Gene therapy shows effect in heart patients

The first double-blind, placebo-controlled randomized trial of VEGF gene injections into the heart muscle of patients with coronary artery disease with the intention of spurring growth of new blood vessels showed significant effects on heart wall motion, although blood flow was not significantly better in treated patients, according to a new study in the April 5, 2005, issue of the Journal of the American College of Cardiology.

“It appears to be remarkable that a treatment effect can be observed with such a limited number of patients as in this study,” said Christer Sylvén, M.D., F.A.C.C., at the Karolinska University Hospital at Huddinge in Stockholm, Sweden.

The researchers, including lead author Jens Kastrup, M.D., at the University Hospital Rigshospitalet in Copenhagen, Denmark, studied the effects of injecting patients with a special plasmid that could transfer a gene for vascular endothelial growth factor (VEGF). VEGF is involved in angiogenesis, the growth of new blood vessels. A plasmid is a circular, double-stranded unit of DNA that is usually found in bacteria.

The 80 participants had severe coronary artery disease that could not be successfully treated with bypass surgery, angioplasty or stenting. Researchers injected the gene-transfer plasmid into the heart muscle of half the patients. The other half of the patients received similar injections with a plasmid that did not carry the active gene. Neither the patients nor the researchers knew whether the active or placebo injections were being used until the end of the study.

“As in all studies in this field, the placebo effect is pronounced; so both groups improved and there were no significant differences between the two treatment groups in reports of angina pectoris, chest pain, at follow-up. The primary endpoint was myocardial perfusion. This improved in the VEGF group compared to baseline, but not to the placebo group. However, compared to placebo, regional heart wall motion in the treated region improved as assessed by two independent methods,” Dr. Sylvén said.

Dr. Sylvén, who was the principal investigator on this trial, said these results should encourage phase III clinical trials of the gene therapy technique for promoting new blood vessel growth in the hearts of patients. However, he said academic research into this “biological bypass” technique has been hampered by commercial interests.

“Unfortunately, genes are patented, so progress and the benefit of the patient cannot be provided if the patent holder does not have an interest in it. Instead, we see that studies are being made with genes that have suboptimal capacity for angiogenesis. This situation is not the best for the advancement of science and the benefit of the patient,” Dr. Sylvén said.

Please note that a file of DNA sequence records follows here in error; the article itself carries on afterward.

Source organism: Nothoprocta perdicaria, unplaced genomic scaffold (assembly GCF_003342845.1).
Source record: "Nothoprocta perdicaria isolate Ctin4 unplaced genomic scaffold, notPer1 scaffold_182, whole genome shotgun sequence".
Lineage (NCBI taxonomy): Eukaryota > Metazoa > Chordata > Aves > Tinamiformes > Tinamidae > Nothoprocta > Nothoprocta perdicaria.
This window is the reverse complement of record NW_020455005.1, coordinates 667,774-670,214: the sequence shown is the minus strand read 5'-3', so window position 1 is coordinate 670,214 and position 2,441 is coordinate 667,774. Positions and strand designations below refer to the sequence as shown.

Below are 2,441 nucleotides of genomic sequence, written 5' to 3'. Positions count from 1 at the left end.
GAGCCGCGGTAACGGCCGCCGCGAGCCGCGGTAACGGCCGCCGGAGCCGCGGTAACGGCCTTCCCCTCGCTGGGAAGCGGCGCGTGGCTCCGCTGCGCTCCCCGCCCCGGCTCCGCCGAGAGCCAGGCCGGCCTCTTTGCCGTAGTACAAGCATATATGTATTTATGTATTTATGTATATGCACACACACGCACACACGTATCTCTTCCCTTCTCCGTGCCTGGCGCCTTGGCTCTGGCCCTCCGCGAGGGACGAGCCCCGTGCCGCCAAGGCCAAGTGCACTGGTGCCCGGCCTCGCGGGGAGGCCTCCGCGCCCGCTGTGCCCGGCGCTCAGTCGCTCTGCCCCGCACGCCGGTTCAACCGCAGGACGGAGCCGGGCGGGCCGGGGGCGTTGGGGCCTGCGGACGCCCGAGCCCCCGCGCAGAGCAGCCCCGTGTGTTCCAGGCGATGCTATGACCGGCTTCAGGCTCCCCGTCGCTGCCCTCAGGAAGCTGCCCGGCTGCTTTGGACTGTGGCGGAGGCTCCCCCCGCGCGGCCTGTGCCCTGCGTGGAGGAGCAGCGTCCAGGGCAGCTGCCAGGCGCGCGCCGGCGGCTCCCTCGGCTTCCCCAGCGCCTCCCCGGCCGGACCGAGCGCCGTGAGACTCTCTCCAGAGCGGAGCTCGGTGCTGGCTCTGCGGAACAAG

The researchers used a device called the NOGA-Myostar system to deliver the gene transfer plasmid to the heart muscle of patients. The catheter device is threaded into the heart through major blood vessels, where it is used to map the area of heart muscle to be treated and then inject the treatment into the muscle. Five patients suffered complications, including temporary loss of vision, infections, heart arrhythmia, heart attack, and fluid around the heart. During a diagnostic NOGA procedure, before randomization, one patient developed fluid around the heart and then died of a heart attack during emergency surgery.

“The NOGA method is definitely a very invasive procedure with obvious adverse events. It is important to consider it as an investigational method until it has become refined with an acceptable rate of adverse events,” Dr. Sylvén said. “As regards VEGF, two potential adverse effects may be considered. One is promoting tumor growth and the other is atherosclerosis. Patients were screened for signs of tumor growth, which was an exclusion criterion. No signs of tumor growth or increased atherosclerosis were observed.”

Douglas W. Losordo, M.D., F.A.C.C., at the Tufts University School of Medicine in Boston, who was not connected with this study, said it is very important for two reasons.

“First, it is the largest study of intramyocardial gene therapy and shows that the procedure can be done safely in a multicenter study. Second, and perhaps most exciting, is the finding that the heart muscle function improved after angiogenic gene therapy. This is important from a practical standpoint, indicating that this approach could play a role in heart failure treatment. It also underscores the importance of the microvasculature of the heart, the tiny vessels that actually feed the muscle cells. There has been a long standing notion that this system of tiny tributaries could be a key player in the progression of heart problems, and this study provides very clear evidence that the microvasculature is a therapeutic target of potentially great importance,” Dr. Losordo said.

The American College of Cardiology, a 31,000-member nonprofit professional medical society and teaching institution, is dedicated to fostering optimal cardiovascular care and disease prevention through professional education, promotion of research, leadership in the development of standards and guidelines, and the formulation of health care policy.

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